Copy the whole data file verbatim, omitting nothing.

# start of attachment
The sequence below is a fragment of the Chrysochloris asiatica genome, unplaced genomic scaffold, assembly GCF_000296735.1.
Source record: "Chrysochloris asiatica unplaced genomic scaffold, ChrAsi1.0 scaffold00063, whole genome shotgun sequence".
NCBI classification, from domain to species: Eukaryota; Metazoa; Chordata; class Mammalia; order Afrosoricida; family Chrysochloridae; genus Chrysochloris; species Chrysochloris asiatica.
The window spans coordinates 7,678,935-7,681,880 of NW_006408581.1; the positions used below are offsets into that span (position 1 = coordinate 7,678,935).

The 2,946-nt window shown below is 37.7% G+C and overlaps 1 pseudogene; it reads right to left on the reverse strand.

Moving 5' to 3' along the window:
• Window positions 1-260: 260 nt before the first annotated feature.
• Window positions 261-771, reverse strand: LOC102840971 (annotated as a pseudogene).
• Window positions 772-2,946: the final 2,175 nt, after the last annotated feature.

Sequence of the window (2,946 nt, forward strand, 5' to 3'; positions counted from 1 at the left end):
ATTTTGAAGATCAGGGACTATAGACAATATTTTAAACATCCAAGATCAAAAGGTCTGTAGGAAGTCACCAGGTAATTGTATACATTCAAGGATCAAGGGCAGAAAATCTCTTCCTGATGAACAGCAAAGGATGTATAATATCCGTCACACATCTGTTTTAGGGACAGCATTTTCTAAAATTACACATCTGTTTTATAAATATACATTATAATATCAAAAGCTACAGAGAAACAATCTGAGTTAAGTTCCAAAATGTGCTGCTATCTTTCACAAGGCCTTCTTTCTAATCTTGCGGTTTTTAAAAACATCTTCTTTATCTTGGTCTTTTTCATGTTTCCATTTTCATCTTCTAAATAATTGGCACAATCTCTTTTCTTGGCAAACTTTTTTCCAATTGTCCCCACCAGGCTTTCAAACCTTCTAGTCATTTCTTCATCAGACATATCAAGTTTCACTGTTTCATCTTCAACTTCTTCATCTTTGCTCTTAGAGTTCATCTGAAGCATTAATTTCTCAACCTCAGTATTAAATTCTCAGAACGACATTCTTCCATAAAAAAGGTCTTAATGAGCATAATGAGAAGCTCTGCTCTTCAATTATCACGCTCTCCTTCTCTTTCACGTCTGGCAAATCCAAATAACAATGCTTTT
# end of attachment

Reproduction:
The sequence below is a fragment of the Chrysochloris asiatica genome, unplaced genomic scaffold, assembly GCF_000296735.1.
Source record: "Chrysochloris asiatica unplaced genomic scaffold, ChrAsi1.0 scaffold00063, whole genome shotgun sequence".
NCBI classification, from domain to species: Eukaryota; Metazoa; Chordata; class Mammalia; order Afrosoricida; family Chrysochloridae; genus Chrysochloris; species Chrysochloris asiatica.
The window spans coordinates 7,678,935-7,681,880 of NW_006408581.1; the positions used below are offsets into that span (position 1 = coordinate 7,678,935).

The 2,946-nt window shown below is 37.7% G+C and overlaps 1 pseudogene; it reads right to left on the reverse strand.

Moving 5' to 3' along the window:
• Window positions 1-260: 260 nt before the first annotated feature.
• Window positions 261-771, reverse strand: LOC102840971 (annotated as a pseudogene).
• Window positions 772-2,946: the final 2,175 nt, after the last annotated feature.

Sequence of the window (2,946 nt, forward strand, 5' to 3'; positions counted from 1 at the left end):
ATTTTGAAGATCAGGGACTATAGACAATATTTTAAACATCCAAGATCAAAAGGTCTGTAGGAAGTCACCAGGTAATTGTATACATTCAAGGATCAAGGGCAGAAAATCTCTTCCTGATGAACAGCAAAGGATGTATAATATCCGTCACACATCTGTTTTAGGGACAGCATTTTCTAAAATTACACATCTGTTTTATAAATATACATTATAATATCAAAAGCTACAGAGAAACAATCTGAGTTAAGTTCCAAAATGTGCTGCTATCTTTCACAAGGCCTTCTTTCTAATCTTGCGGTTTTTAAAAACATCTTCTTTATCTTGGTCTTTTTCATGTTTCCATTTTCATCTTCTAAATAATTGGCACAATCTCTTTTCTTGGCAAACTTTTTTCCAATTGTCCCCACCAGGCTTTCAAACCTTCTAGTCATTTCTTCATCAGACATATCAAGTTTCACTGTTTCATCTTCAACTTCTTCATCTTTGCTCTTAGAGTTCATCTGAAGCATTAATTTCTCAACCTCAGTATTAAATTCTCAGAACGACATTCTTCCATAAAAAAGGTCTTAATGAGCATAATGAGAAGCTCTGCTCTTCAATTATCACGCTCTCCTTCTCTTTCACGTCTGGCAAATCCAAATAACAATGCTTTT